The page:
Generalization is the opposite of overfitting. That is, a model that generalizes well makes good predictions on new data. Your goal is to create a model that generalizes well to new data.

## Detecting overfitting

The following curves help you detect overfitting:

• loss curves
• generalization curves

A loss curve plots a model's loss against the number of training iterations. A graph that shows two or more loss curves is called a generalization curve. The following generalization curve shows two loss curves:

Notice that the two loss curves behave similarly at first and then diverge. That is, after a certain number of iterations, loss declines or holds steady (converges) for the training set, but increases for the validation set. This suggests overfitting.

In contrast, a generalization curve for a well-fit model shows two loss curves that have similar shapes.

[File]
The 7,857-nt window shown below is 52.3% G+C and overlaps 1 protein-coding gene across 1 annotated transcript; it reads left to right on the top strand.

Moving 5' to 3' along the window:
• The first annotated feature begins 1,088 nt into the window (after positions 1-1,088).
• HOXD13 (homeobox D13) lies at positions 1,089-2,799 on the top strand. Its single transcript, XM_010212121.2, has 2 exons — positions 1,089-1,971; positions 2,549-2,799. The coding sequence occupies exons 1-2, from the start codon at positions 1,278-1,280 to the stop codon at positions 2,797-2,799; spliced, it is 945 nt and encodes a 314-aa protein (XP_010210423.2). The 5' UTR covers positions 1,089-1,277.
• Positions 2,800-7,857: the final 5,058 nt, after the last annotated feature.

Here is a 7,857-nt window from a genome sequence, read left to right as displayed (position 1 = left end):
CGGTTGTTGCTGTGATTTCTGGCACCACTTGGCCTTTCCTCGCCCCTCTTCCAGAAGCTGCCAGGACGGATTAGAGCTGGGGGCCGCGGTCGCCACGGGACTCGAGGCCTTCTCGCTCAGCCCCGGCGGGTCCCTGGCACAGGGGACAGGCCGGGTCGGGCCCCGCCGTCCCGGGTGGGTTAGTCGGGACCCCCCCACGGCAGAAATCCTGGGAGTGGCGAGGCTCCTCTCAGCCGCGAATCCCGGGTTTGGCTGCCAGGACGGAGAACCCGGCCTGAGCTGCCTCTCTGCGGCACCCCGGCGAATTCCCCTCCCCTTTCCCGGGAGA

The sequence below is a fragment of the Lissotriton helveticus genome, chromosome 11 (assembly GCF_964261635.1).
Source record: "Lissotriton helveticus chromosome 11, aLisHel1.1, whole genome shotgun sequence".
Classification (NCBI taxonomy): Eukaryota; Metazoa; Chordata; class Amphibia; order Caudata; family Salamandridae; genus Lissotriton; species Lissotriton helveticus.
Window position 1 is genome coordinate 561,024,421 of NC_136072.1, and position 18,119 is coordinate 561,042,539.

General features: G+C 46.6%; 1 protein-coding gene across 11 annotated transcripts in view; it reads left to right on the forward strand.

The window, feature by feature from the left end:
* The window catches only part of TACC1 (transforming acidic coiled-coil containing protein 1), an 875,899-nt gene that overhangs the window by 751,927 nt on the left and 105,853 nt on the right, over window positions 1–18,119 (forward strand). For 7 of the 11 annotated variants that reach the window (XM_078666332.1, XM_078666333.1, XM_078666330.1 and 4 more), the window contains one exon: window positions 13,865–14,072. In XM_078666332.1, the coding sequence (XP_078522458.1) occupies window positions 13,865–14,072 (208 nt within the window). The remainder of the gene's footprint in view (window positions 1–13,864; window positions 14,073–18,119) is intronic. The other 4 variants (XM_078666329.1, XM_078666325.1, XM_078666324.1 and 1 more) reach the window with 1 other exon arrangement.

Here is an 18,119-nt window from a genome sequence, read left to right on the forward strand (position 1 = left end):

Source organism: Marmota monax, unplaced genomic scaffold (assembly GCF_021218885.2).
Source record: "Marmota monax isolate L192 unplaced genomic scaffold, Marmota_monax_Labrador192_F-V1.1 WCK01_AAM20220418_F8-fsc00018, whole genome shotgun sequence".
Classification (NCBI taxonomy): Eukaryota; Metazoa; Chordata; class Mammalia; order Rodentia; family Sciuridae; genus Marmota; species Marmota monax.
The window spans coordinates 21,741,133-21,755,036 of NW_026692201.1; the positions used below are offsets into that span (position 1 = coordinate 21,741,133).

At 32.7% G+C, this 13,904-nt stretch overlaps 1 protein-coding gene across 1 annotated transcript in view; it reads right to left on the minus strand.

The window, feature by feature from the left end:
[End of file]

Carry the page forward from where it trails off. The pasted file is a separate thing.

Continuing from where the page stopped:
## What causes overfitting?

Very broadly speaking, overfitting is caused by one or both of the following problems:

• The training set doesn't adequately represent real life data (or the validation set or test set).
• The model is too complex.

## Generalization conditions

A model trains on a training set, but the real test of a model's worth is how well it makes predictions on new examples, particularly on real-world data. While developing a model, your test set serves as a proxy for real-world data. Training a model that generalizes well implies the following dataset conditions:

• Examples must be independently and identically distributed, which is a fancy way of saying that your examples can't influence each other.
• The dataset is stationary, meaning the dataset doesn't change significantly over time.